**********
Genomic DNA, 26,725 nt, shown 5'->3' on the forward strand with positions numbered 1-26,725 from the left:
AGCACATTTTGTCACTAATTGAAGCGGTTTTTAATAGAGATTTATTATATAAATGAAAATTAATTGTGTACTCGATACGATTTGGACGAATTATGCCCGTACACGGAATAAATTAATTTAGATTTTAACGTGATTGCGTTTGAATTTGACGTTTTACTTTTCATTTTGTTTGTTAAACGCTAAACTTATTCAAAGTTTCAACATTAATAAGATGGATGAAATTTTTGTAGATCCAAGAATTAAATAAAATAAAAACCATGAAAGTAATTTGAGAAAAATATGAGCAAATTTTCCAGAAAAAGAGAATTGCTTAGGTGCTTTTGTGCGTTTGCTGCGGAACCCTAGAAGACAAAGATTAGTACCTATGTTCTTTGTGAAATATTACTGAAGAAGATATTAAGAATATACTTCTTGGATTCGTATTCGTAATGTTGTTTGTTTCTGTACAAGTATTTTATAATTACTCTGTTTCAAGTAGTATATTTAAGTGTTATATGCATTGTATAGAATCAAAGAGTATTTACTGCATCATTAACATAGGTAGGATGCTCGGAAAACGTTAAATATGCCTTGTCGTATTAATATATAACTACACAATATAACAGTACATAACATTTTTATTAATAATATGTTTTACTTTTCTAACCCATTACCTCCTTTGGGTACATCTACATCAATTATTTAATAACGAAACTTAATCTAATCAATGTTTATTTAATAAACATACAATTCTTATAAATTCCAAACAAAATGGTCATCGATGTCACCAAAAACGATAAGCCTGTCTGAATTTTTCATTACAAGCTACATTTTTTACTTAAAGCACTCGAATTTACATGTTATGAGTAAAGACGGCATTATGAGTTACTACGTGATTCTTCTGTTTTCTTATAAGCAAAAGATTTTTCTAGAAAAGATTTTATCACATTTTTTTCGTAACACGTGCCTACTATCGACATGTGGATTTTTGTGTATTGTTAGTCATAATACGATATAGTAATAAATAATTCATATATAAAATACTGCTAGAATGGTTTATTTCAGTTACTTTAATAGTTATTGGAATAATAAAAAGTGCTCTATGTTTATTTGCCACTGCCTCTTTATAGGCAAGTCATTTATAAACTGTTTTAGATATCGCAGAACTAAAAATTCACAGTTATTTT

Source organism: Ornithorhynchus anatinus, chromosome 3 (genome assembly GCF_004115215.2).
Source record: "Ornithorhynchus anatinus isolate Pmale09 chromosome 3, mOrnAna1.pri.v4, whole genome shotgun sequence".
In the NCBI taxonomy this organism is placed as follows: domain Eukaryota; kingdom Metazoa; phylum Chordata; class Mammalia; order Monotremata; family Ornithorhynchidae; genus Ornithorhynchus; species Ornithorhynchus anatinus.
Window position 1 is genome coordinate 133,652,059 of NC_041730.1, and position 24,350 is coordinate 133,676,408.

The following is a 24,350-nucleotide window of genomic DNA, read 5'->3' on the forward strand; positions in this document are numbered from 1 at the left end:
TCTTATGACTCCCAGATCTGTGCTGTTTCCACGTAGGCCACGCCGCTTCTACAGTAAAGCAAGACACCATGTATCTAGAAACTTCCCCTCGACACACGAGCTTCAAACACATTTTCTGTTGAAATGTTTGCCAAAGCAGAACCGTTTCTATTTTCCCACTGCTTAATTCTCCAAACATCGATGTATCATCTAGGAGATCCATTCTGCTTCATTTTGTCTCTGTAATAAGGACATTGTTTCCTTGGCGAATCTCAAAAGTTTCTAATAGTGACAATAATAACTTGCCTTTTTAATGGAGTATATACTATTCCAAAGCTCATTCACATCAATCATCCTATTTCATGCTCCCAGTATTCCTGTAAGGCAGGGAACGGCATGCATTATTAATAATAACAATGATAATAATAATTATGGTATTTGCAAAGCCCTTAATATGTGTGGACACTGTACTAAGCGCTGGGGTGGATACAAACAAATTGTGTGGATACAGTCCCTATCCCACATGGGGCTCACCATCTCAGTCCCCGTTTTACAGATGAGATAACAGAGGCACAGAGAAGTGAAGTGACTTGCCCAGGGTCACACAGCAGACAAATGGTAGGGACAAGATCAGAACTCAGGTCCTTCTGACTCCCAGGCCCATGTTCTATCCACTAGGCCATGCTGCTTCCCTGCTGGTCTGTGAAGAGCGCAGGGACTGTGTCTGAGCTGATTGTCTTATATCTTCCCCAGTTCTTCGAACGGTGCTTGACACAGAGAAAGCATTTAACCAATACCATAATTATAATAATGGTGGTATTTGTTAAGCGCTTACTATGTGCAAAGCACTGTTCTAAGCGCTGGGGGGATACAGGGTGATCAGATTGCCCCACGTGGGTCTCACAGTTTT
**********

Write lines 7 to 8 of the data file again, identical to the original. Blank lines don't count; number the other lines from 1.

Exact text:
The following is a 24,350-nucleotide window of genomic DNA, read 5'->3' on the forward strand; positions in this document are numbered from 1 at the left end:
TCTTATGACTCCCAGATCTGTGCTGTTTCCACGTAGGCCACGCCGCTTCTACAGTAAAGCAAGACACCATGTATCTAGAAACTTCCCCTCGACACACGAGCTTCAAACACATTTTCTGTTGAAATGTTTGCCAAAGCAGAACCGTTTCTATTTTCCCACTGCTTAATTCTCCAAACATCGATGTATCATCTAGGAGATCCATTCTGCTTCATTTTGTCTCTGTAATAAGGACATTGTTTCCTTGGCGAATCTCAAAAGTTTCTAATAGTGACAATAATAACTTGCCTTTTTAATGGAGTATATACTATTCCAAAGCTCATTCACATCAATCATCCTATTTCATGCTCCCAGTATTCCTGTAAGGCAGGGAACGGCATGCATTATTAATAATAACAATGATAATAATAATTATGGTATTTGCAAAGCCCTTAATATGTGTGGACACTGTACTAAGCGCTGGGGTGGATACAAACAAATTGTGTGGATACAGTCCCTATCCCACATGGGGCTCACCATCTCAGTCCCCGTTTTACAGATGAGATAACAGAGGCACAGAGAAGTGAAGTGACTTGCCCAGGGTCACACAGCAGACAAATGGTAGGGACAAGATCAGAACTCAGGTCCTTCTGACTCCCAGGCCCATGTTCTATCCACTAGGCCATGCTGCTTCCCTGCTGGTCTGTGAAGAGCGCAGGGACTGTGTCTGAGCTGATTGTCTTATATCTTCCCCAGTTCTTCGAACGGTGCTTGACACAGAGAAAGCATTTAACCAATACCATAATTATAATAATGGTGGTATTTGTTAAGCGCTTACTATGTGCAAAGCACTGTTCTAAGCGCTGGGGGGATACAGGGTGATCAGATTGCCCCACGTGGGTCTCACAGTTTT